The institution has played no small role in the rapid development of Atlanta. A lot of the research that comes out of GeorgiaTech is “spinning out a lot of entrepreneurs,” says Kalakota. What has further fueled the growth of companies is the number of incubators that have sprung up. “There are at least 20 incubators,” exclaims Malik. “It’s unprecedented…no other city in the country has so many.”

Chaudhry has special affection for one incubator, the Advanced Technology Development Center. Located close to GeorgiaTech, it brings students together and it has no vested interests because it is not run by venture-capital firms, he says. Additionally, his latest venture, Air2Web, was nurtured here.

With such infrastructure in place, Atlanta gets high points from entrepreneurs because it is easier and quicker to set up a company here, compared with almost any other place.

“I was able to put together a team of about 20, all with great experience too, very quickly,” says Chaudhry. He is not alone in the boast. Rajan said he set up Vertical One, a content-personalization company he later sold to Security First Technologies for $166 million, in 10 months. “I executed (the project) faster than most Silicon Valley companies,” he exclaimed, adding, “We can compete against Silicon Valley companies…in talent, management and execution.”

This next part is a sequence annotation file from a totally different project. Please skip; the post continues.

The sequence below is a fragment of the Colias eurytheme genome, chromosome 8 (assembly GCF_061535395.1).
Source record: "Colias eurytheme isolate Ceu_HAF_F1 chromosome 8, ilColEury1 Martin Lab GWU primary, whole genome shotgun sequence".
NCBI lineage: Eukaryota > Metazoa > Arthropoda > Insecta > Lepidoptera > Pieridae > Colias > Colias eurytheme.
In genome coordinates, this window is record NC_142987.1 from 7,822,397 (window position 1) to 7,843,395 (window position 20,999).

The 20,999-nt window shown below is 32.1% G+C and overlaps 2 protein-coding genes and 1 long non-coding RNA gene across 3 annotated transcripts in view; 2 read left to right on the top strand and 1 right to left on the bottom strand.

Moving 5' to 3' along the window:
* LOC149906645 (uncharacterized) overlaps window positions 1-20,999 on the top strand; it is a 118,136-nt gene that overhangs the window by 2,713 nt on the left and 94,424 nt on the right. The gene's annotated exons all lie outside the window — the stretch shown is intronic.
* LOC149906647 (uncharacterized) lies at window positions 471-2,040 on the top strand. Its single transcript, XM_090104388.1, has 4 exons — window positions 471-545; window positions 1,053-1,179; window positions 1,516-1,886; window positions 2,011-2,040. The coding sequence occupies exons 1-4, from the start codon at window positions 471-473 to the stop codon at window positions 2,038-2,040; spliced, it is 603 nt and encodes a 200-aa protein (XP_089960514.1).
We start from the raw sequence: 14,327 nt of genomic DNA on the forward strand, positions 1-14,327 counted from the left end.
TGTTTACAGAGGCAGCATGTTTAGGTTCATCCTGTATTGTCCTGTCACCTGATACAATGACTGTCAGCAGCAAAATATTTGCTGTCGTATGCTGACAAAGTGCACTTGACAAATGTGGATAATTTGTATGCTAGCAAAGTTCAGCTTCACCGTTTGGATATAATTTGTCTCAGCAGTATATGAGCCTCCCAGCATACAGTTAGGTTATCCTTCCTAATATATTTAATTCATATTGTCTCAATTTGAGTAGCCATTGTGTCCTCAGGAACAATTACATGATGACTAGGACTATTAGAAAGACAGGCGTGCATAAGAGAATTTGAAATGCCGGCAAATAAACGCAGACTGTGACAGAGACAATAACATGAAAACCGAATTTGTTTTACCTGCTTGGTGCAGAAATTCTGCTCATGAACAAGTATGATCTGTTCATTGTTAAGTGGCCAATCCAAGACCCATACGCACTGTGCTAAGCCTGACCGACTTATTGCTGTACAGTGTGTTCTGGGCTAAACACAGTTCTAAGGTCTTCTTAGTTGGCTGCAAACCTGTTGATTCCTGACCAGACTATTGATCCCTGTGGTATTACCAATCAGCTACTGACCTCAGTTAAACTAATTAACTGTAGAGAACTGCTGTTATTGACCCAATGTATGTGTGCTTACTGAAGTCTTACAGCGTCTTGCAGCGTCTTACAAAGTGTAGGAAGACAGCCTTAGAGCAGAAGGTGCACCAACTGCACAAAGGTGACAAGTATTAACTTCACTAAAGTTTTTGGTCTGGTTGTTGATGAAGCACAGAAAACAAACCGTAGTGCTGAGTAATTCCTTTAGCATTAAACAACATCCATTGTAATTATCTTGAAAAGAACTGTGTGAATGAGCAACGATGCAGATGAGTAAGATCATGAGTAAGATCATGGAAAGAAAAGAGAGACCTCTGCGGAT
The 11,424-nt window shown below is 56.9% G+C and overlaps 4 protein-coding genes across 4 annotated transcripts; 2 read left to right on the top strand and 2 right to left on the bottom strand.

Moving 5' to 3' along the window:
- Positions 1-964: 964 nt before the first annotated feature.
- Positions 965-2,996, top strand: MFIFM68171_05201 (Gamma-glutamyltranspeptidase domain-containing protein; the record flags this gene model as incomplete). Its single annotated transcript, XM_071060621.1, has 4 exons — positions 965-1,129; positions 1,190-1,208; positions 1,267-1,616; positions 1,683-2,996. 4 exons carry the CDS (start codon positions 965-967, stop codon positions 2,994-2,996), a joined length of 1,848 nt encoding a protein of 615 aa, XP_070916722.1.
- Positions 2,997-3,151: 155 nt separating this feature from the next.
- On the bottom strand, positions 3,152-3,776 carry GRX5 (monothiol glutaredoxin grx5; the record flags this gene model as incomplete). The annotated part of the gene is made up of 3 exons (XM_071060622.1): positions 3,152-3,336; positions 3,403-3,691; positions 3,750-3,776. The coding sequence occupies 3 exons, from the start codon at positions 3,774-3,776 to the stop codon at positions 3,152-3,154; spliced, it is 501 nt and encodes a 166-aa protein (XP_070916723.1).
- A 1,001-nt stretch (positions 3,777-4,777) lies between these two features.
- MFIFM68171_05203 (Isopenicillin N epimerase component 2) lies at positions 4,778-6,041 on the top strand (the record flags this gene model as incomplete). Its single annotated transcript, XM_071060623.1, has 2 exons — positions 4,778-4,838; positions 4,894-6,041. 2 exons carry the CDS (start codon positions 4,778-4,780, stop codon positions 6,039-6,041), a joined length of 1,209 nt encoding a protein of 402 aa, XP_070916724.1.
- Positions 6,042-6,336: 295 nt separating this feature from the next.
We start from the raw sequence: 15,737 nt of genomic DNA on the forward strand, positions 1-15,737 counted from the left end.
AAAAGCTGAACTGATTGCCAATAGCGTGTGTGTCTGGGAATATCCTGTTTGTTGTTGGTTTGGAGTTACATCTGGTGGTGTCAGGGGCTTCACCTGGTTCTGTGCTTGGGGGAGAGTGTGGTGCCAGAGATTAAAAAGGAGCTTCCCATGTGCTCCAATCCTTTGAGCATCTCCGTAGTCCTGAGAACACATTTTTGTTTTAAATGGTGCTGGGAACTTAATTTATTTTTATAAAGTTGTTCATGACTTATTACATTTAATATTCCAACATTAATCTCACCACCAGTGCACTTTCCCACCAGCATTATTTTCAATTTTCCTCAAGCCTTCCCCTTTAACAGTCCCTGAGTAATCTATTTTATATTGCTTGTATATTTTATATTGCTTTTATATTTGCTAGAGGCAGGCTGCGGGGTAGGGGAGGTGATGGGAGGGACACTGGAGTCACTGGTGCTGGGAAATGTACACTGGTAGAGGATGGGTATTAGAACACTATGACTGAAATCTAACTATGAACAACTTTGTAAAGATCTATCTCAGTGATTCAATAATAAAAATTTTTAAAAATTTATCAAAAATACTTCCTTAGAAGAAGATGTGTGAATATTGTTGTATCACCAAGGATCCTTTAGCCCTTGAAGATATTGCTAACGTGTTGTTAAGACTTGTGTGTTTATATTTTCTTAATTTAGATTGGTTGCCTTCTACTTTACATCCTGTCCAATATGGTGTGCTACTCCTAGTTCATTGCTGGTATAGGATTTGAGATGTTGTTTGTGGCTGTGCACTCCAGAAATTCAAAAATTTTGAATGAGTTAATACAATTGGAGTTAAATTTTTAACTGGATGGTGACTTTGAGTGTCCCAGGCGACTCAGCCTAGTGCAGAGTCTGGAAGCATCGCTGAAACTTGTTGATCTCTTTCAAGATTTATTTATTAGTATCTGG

But overall, neither Rajan nor anybody else believes Atlanta is anywhere there. “We are not going to claim the leadership sometime soon,” says Rajan. And as far as Indian success goes, Atlanta is still waiting for the next big thing.

Even though Atlanta has been the scene of several startups by Indians, even the most successful entrepreneurs concede these do not match those by their countrymen in Silicon Valley. Chaudhry says, “We need something like Exodus,” a Santa Clara startup by K.B. Chandrashekar and B.V. Jagadeesh that has, in less than five years, grown to become the country’s largest web-hosting company. Kalakota echoes similar sentiments.

Kalakota echoes similar views. “What we need is one major Indian victory…it will shift the landscape.”